Crypto portfolio allocation is crucial to survival over the longer term. You are betting on the future when trading a cryptocurrency or investing in it. The future is uncertain, so your returns can be as well. However, diversifying your allocations can help limit some of the dangers.
What is Cryptocurrency Portfolio Allocation?
Cryptocurrency Portfolio Allocation is the same thing as diversifying your portfolio in any other asset, and it is a way to diversify your holdings to avoid massive drawdowns. Remember that cryptocurrency is a relatively new field, so volatility will undoubtedly be a significant concern. By diversifying, you can mitigate some of the inherent risks.
Why Diversify Your Crypto Portfolio?
The most apparent reason to diversify your crypto portfolio is to protect yourself. You could face financial ruin rather quickly if you have 100% of your trading capital invested in one coin. However, if you have a handful of coins, while some drop, others may rise. This helps mitigate many dangers of investing in a new asset. Crypto allocation is one of the most important things you can do over the long term as far as mitigating risk via diversification.
What Types of Cryptocurrency Should I Have in my Portfolio?
Now that you understand a bit about cryptocurrency asset allocation, the next question is what kinds of cryptocurrency you should have in your portfolio. The following groups of cryptocurrencies make up most of what you will be dealing with, and each has its unique feature. Understanding what they do and their risk profile will go a long way toward success.
Stablecoins are crucial as they are pegged to more conventional fiat currency. Fiat currency is nowhere near as volatile as crypto, so there are times when you will want to have a certain amount of your assets converted over to stablecoins such as Tether and USDC. These operate as “digital US dollars,” as they are worth the same as the US dollar. When things get tough, this is your safety net. While it may not make intuitive sense to have asset allocation in crypto portfolios toward fiat currency, it can sometimes save you from massive losses.
One of the most prominent places where crypto is supposed to revolutionize our transactions is through the payment space. Because of this, it makes a lot of sense to own a certain amount of these assets, the most obvious being Bitcoin. That being said, there are others to consider, such as Cardano and Ripple.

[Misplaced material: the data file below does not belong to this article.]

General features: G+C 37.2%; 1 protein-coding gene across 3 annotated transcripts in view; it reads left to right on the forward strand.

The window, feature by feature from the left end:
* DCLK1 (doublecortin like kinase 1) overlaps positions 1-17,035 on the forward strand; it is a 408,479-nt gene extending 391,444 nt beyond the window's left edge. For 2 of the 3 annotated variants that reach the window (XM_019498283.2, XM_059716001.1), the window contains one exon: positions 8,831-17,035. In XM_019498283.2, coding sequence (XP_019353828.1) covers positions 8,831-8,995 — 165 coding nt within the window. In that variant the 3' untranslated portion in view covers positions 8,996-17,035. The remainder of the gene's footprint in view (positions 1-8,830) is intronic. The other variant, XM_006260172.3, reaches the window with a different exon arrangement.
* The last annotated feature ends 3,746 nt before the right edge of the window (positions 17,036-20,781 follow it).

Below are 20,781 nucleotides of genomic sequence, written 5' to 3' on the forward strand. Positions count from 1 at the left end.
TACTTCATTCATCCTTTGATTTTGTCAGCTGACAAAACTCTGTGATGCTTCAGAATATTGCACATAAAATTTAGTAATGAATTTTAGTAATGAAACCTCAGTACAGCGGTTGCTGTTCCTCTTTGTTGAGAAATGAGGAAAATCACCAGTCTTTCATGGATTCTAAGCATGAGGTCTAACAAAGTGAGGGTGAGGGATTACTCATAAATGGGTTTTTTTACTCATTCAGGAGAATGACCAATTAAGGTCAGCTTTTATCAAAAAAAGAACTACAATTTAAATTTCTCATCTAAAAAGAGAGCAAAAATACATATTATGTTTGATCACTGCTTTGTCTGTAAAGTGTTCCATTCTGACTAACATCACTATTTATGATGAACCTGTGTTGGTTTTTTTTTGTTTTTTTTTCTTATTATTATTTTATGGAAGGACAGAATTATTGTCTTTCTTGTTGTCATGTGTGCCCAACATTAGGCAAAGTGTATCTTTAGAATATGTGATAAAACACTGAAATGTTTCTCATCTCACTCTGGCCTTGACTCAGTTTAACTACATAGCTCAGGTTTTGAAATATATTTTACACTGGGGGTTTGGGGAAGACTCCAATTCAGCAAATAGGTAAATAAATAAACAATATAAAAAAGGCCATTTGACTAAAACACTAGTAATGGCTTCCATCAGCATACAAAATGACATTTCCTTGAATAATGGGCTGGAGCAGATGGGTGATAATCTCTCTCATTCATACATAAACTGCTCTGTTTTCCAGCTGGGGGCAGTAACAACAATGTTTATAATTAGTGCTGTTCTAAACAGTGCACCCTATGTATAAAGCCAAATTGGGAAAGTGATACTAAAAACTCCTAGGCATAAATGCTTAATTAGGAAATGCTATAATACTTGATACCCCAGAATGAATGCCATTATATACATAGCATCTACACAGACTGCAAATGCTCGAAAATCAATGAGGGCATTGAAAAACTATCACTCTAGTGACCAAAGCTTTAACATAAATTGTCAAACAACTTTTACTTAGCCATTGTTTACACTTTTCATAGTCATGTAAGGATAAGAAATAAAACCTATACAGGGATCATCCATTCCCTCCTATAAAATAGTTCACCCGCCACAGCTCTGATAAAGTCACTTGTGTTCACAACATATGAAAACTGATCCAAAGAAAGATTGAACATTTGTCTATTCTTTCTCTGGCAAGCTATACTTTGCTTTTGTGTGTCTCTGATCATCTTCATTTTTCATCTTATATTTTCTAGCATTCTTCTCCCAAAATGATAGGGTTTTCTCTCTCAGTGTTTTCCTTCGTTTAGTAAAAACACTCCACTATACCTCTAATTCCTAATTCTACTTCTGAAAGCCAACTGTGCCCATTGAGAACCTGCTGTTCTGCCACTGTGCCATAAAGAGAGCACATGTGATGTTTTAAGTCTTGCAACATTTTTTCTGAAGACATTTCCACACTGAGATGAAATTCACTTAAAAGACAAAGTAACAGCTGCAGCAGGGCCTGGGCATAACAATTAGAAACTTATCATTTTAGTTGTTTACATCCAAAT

Utility tokens are used for a specific use case scenario. At this point, utility tokens are highly speculative because it requires that the network core function is something that’s going to be used. Because of this, utility tokens are considered to be highly speculative in general. Some examples might be the Basic Attention Token, which allows users to tip certain digital services on the web. It is meant to pay content creators and publishers.
Golem is another utility token used to create an economic system allowing individuals to rent computing power. While these are great ideas, the question becomes whether or not the network gains traction.
At best, a utility token should be a tiny part of your portfolio because you are relying on a business or network to continue being profitable. As we are still in the early stages of crypto adoption, almost all companies should be considered risky at best.
Central Bank Digital Currencies (CBDC)
Be aware that various central banks worldwide are studying the possibility of using Central Bank Digital Currencies. These are not quite the same thing as crypto and, unfortunately, will more likely than not be used to track individuals. There is a massive uproar about these, but it seems that it is only a matter of time before they appear.